said, he would take care to obtain some information with regard to the case from his noble Friend the Secretary of State for the Home Department; but he must say that on the face of the statement made by the prisoner, it could not be accurate. The man declared that he had been sent to Edinburgh; but how this could be he did not know, because the Act did not authorise any such thing. Until he heard it authenticated, he could never believe that a man, having a ticket of leave, should be obliged and compelled to resort to no other place than the scene of his former delinquencies.


stated that, in point of fact, there was such authority in the Act of Parliament as had been alluded to by his noble and learned Friend. The ticket of leave was granted upon such conditions as the Crown might think fit, and the prisoner might thus of course, be compelled to resort to such part of the United Kingdom as the Crown might fix upon.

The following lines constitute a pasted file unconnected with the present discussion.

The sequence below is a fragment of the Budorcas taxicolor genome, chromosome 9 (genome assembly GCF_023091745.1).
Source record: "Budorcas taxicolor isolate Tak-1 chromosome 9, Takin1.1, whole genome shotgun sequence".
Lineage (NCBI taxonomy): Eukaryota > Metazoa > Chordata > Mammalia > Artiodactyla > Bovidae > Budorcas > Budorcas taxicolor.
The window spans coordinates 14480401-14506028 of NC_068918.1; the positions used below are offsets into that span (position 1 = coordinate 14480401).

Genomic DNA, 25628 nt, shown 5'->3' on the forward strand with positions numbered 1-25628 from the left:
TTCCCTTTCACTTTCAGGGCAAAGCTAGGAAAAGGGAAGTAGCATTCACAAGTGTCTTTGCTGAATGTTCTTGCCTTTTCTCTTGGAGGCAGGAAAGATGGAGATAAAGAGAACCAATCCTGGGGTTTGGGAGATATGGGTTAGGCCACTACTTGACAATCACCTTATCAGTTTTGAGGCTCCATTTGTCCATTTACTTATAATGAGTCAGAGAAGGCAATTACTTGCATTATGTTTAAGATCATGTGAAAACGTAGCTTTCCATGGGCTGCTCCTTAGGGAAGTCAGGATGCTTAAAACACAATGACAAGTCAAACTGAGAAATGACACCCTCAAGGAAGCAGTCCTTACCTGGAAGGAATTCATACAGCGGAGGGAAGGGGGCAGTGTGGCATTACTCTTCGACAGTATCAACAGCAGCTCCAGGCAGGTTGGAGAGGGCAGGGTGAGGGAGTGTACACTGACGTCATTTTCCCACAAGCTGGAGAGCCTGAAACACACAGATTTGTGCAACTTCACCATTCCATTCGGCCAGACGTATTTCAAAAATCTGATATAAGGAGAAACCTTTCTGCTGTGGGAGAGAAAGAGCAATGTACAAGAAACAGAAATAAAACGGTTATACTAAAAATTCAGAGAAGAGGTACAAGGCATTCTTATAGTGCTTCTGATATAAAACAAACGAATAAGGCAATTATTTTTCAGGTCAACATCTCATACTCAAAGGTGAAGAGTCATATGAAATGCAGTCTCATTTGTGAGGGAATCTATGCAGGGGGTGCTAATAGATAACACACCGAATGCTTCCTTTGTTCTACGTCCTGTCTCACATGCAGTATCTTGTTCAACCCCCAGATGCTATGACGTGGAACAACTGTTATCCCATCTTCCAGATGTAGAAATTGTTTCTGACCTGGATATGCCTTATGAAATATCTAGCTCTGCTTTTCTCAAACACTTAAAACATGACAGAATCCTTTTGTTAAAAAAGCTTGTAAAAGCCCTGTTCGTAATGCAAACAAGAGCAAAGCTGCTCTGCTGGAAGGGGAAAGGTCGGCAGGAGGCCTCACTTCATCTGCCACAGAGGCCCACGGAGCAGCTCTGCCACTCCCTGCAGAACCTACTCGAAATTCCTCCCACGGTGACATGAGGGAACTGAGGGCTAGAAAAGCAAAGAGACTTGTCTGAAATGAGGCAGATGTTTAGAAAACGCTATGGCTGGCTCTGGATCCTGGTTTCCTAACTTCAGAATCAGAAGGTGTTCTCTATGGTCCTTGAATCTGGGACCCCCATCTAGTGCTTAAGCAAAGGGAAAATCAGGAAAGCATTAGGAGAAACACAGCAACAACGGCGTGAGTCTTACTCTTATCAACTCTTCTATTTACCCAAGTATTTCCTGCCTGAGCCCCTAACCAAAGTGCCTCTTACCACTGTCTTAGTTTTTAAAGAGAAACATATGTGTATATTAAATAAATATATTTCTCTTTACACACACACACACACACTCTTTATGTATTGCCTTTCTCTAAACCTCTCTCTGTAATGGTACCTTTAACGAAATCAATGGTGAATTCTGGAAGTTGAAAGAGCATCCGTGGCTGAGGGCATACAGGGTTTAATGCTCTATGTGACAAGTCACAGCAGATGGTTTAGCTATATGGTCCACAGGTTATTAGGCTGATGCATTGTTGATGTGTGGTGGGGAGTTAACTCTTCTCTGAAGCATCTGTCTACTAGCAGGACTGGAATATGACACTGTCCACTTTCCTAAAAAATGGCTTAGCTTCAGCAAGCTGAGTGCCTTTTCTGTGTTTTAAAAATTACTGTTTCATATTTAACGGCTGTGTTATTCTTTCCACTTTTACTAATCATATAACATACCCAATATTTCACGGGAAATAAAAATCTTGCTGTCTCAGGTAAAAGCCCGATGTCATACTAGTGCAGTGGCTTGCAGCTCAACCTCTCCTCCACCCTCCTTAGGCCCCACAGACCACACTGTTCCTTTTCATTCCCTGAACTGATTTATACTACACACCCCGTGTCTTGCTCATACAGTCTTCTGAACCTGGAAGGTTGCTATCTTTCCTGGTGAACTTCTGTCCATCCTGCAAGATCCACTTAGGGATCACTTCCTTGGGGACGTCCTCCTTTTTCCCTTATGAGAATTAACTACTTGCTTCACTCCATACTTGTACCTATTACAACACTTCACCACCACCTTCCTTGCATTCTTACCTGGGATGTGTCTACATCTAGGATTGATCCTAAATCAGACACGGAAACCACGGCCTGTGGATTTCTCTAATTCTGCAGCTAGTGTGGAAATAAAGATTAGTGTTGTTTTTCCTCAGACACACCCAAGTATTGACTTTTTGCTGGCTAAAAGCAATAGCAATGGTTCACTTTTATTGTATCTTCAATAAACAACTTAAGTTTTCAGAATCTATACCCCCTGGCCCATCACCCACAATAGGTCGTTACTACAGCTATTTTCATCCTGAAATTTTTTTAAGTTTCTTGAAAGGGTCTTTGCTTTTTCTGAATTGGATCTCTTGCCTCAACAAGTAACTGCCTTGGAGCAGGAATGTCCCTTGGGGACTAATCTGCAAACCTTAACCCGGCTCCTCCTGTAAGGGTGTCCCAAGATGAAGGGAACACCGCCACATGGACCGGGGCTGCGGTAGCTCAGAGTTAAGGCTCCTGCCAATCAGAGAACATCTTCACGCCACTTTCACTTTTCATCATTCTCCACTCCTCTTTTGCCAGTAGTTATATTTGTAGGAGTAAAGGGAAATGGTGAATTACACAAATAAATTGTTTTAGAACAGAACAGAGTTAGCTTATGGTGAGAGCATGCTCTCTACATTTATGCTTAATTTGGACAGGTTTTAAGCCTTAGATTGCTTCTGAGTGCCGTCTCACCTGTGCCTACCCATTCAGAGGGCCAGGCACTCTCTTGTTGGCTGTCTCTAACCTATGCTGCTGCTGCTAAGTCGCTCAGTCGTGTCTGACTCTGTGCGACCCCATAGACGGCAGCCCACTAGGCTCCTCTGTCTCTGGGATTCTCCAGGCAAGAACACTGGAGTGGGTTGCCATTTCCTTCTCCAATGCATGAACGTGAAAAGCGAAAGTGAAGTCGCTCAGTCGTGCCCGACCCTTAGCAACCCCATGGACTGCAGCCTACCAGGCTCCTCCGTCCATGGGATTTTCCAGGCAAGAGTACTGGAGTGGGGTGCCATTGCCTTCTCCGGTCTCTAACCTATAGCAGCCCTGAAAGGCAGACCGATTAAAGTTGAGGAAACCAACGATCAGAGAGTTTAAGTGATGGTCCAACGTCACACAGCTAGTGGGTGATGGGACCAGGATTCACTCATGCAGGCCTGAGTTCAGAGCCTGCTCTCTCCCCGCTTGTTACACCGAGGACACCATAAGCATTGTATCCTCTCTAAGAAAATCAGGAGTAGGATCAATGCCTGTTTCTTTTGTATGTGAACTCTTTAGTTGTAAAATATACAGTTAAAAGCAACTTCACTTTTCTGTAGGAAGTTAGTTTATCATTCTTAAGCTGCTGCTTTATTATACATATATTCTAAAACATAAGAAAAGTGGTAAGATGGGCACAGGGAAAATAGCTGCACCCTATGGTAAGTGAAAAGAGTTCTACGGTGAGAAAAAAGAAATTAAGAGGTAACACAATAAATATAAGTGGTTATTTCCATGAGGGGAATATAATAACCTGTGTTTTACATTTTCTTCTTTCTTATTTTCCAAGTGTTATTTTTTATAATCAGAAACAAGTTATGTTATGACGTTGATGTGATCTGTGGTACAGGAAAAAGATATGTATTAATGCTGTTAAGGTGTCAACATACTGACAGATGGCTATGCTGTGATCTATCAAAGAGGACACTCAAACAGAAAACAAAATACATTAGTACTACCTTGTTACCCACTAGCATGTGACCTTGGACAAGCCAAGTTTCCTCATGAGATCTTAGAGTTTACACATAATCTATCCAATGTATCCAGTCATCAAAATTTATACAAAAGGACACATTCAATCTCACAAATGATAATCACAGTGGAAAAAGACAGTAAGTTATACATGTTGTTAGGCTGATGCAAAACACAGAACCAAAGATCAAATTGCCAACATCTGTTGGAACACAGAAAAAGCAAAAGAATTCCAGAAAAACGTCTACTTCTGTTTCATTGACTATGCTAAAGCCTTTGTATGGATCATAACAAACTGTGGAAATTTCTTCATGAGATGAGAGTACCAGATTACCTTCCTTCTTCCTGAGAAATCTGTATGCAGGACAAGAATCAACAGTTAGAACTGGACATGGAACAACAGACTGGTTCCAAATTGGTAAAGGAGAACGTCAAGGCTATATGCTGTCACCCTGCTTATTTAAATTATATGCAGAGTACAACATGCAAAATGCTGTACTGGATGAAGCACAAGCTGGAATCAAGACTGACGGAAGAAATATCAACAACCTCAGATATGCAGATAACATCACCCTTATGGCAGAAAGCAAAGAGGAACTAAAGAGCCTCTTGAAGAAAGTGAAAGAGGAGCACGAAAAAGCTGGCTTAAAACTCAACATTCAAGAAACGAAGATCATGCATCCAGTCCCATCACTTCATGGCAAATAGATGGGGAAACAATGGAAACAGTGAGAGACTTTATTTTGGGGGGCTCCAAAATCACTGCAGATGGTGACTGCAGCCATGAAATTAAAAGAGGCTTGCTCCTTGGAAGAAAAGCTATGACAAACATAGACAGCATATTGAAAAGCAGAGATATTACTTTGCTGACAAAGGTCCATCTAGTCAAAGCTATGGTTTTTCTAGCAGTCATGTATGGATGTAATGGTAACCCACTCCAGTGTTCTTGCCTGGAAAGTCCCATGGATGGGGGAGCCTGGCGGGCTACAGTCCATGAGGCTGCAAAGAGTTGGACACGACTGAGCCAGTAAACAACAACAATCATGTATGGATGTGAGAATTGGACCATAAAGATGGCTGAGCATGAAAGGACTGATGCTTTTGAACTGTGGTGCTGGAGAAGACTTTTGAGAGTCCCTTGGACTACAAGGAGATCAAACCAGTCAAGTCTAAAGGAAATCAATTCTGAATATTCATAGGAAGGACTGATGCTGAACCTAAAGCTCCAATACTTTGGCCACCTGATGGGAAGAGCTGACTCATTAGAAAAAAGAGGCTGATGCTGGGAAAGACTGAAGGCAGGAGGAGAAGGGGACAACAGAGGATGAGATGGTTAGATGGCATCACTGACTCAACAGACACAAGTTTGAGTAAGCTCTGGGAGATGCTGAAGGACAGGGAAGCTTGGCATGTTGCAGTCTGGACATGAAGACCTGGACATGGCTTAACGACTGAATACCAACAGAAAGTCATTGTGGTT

thought it impossible that the police instructions, when they were produced, could be found to direct that a man should be followed, as was alleged to have been the case in this instance. If it were so, it amounted in fact to a revival, in another form, of the old and barbarous law, by which in ancient times a felon had a mark burnt upon his hand and cheek, so that all mankind might be warned of his guilt. That was a most inhuman and barbarous practice, and it, of course, prevented all chance of the criminal reforming and becoming a respectable citizen; and if the course said to have been adopted in this instance were to be followed, the same result would be produced.